Mother’s Day behind bars
By Lucy Nicholson
The children bounded off the bus and ran excitedly towards a tall fence topped with razor wire. In the distance, through layers of fencing overlooked by a guard tower, huddled a group of mothers in baggy blue prison-issue clothes, pointing, waving and gasping. Many had not seen their children in over a year.
Frank Martinez jumped up and down, shrieking with delight. “Stay right there Mommy,” he yelled. “Don’t cry.” As the children disappeared into a building to be searched and x-rayed, a couple of the mothers began sobbing.
An annual Mother’s Day event, Get On The Bus, provides free transport for hundreds of children to visit their incarcerated moms at California Institute for Women in Chino, and other state prisons. Sixty percent of parents in state prison report being held over 100 miles from their children, and visits are impossible for many.
California locks up more women than any other state in the U.S. — 11,250 in 2007 – and three quarters are mothers. The children left behind with family or in foster care often feel abandoned and some don’t see their moms for years.
Regular prison visits lower rates of recidivism for the parent, and make the child better emotionally adjusted and less likely to become delinquent, according to The Center for Restorative Justice Works, the non-profit organization that runs the Get on the Bus program.
Reuters reporter Mary Slosson and I choked back tears as we walked into a large room packed with mothers throwing their arms around their kids, spinning them round in tight hugs. A shriek rose above the cacophony of voices and laughter every time a new child was escorted in.
“You’ve grown!” “Your feet are as big as mine!” “I’ve missed you,” came the cries.
Outside, Norma Ortiz, 31, cooed and fed her eleven-month-old son Axel with a bottle of milk for the first time since he was taken away after she gave birth to him in the prison. Her mother Olga, 55, and her three sons surrounded her protectively. I asked Norma how it felt to see her baby. “I can’t talk about that,” she said, nodding towards her sons. “I need to be strong for them”.
Other mothers chased their children around the climbing bars, and down the slide in a small playground, as a burly prison guard paced the perimeter. Most quietly chatted, or played board games during the few hours they had together.
Children stood on tiptoes to push the coins they had brought into vending machines, which were off limits to the inmates. They carried back bags of chips and soda gifts for their moms.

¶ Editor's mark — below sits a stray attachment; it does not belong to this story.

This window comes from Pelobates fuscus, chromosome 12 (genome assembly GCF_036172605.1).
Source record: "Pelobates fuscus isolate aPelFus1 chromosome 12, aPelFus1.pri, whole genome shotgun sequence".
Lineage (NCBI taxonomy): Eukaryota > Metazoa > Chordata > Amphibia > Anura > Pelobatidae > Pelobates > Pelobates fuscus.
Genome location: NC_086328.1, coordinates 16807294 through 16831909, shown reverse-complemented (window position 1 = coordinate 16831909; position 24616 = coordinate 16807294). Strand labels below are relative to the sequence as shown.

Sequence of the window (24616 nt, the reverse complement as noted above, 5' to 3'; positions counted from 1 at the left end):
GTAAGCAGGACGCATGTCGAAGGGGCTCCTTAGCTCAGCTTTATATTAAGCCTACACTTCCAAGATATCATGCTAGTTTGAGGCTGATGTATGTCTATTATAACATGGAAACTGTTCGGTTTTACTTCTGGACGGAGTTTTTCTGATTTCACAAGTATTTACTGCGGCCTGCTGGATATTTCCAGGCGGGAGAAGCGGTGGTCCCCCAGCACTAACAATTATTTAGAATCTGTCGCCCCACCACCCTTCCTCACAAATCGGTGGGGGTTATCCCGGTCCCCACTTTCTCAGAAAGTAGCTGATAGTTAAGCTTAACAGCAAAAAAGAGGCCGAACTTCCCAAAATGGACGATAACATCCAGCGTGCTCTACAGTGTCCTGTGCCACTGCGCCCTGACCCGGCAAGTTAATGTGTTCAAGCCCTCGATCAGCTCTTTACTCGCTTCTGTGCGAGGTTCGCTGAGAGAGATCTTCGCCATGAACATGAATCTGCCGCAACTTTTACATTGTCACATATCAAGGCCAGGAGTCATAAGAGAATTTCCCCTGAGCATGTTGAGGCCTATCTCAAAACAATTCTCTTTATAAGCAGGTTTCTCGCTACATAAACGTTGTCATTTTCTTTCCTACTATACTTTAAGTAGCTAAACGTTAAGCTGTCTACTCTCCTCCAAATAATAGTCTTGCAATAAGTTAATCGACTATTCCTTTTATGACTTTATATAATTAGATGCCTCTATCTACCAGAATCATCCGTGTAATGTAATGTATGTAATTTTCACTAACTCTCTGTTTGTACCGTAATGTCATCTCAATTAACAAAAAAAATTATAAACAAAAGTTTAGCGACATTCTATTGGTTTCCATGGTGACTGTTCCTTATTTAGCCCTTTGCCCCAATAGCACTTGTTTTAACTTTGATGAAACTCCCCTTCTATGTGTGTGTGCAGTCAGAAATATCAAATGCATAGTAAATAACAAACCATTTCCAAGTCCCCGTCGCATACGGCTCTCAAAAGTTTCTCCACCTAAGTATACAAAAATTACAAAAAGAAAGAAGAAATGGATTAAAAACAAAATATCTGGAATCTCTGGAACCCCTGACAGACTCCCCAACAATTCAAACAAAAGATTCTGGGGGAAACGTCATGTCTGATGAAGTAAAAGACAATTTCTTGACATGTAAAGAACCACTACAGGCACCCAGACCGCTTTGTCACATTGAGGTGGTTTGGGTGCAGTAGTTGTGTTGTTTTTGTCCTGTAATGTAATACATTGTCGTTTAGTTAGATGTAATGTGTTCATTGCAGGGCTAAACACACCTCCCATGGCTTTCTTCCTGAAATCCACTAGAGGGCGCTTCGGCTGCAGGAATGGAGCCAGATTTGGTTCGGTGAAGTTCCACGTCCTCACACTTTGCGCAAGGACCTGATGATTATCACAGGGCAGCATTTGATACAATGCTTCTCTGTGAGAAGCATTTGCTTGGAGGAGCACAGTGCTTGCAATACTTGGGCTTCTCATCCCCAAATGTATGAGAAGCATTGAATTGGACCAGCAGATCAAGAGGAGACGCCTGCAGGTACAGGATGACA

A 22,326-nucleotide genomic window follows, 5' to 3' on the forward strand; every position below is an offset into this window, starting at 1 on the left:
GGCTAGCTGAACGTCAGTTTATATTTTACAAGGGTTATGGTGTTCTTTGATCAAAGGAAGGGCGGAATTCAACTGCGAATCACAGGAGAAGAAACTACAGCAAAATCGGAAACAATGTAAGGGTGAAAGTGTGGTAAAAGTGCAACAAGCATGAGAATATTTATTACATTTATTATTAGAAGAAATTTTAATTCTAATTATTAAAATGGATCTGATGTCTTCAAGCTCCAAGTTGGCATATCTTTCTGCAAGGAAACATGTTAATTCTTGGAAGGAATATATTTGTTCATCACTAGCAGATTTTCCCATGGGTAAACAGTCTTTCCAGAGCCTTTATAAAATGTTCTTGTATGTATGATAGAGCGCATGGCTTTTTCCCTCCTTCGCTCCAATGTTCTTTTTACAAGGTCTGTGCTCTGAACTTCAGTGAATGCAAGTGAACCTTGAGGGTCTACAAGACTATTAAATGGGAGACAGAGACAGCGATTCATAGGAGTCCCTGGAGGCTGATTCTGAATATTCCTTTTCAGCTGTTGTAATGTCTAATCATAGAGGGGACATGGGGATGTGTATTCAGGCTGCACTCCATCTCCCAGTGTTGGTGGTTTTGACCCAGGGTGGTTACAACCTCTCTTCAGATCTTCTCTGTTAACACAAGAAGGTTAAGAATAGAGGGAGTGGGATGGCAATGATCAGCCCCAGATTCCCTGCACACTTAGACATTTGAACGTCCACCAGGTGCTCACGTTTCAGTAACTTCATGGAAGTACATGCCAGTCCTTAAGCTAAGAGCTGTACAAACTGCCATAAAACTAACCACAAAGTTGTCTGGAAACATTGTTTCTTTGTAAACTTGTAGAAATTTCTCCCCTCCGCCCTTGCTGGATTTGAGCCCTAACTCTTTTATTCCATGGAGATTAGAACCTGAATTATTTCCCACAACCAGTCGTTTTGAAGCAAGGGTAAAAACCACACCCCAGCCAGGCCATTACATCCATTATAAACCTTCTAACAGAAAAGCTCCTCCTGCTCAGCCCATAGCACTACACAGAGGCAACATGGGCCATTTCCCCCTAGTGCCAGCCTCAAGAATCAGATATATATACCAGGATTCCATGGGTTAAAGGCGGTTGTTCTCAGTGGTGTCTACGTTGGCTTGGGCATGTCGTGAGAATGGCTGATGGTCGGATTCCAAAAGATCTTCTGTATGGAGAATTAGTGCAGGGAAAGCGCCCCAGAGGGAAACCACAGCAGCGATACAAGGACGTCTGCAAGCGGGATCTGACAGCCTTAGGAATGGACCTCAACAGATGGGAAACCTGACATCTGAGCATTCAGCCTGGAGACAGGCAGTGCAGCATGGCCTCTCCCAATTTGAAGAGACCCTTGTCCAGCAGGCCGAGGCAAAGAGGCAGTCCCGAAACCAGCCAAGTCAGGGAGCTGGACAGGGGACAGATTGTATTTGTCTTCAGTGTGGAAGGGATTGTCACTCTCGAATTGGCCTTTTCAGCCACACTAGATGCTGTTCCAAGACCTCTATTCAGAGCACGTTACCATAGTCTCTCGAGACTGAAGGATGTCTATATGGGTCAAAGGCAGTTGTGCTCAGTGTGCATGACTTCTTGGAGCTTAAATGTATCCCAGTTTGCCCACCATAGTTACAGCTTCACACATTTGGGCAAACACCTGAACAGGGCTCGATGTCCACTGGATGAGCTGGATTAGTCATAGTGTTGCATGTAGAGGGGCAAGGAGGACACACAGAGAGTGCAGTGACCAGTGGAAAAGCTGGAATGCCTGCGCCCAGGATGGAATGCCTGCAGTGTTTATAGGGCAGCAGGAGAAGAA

“I know how to do side flips,” boasted seven-year-old Levell Jones to his mother Shonta Montgomery, 28, who said she was serving time for involuntary manslaughter. It was the first time he had seen her in seventeen months. Montgomery clasped his face, sat him down, and began tying his shoe lace. “When you go home, wash your laces just like we used to do,” she told him.
“No-one wants to see their relative behind bars,” said Christal Huerta, 22, who was visiting her mother Sonia Huerta, 36, with her 12-year-old sister Breeanna Huerta. Their father was deported to Mexico three years ago, and now Christal takes care of her two sisters at their grandmother’s home. “It’s kind of sad, because you expect to have both parents with you, teaching you how to become an adult and how to become responsible,” she said. “But they’ve taught me enough to teach my other sisters.”
“You need to have a lot of strength and patience to deal with things that come. I’m just glad my parents are still alive, and I could see them. Others aren’t so lucky. I’m just very happy for the things I do have. I always try to stay positive.”
As the afternoon slipped away, and the guards began to call for children to board buses back to different cities in California, a quiet settled over the yard. Lakisha Perry, 29, cradled her daughter Stephanie with her arms and kissed her forehead as they both stared into the distance. “I want to stay here with you,” Stephanie said.
A few children cried as they touched their mothers’ hands across a line of tape on the floor, marked with “Do Not Cross,” as they were ushered out of the room by a prison guard. Most shuffled out in stunned silence.
Back on the bus, the children hugged cuddly toy animals they had been given and stared trance-like out of the window at the receding prison fence. A couple of girls curled up in the fetal position under blankets on the seats and fell into a deep sleep. The bus carried them back to Los Angeles to resume serving their own time.
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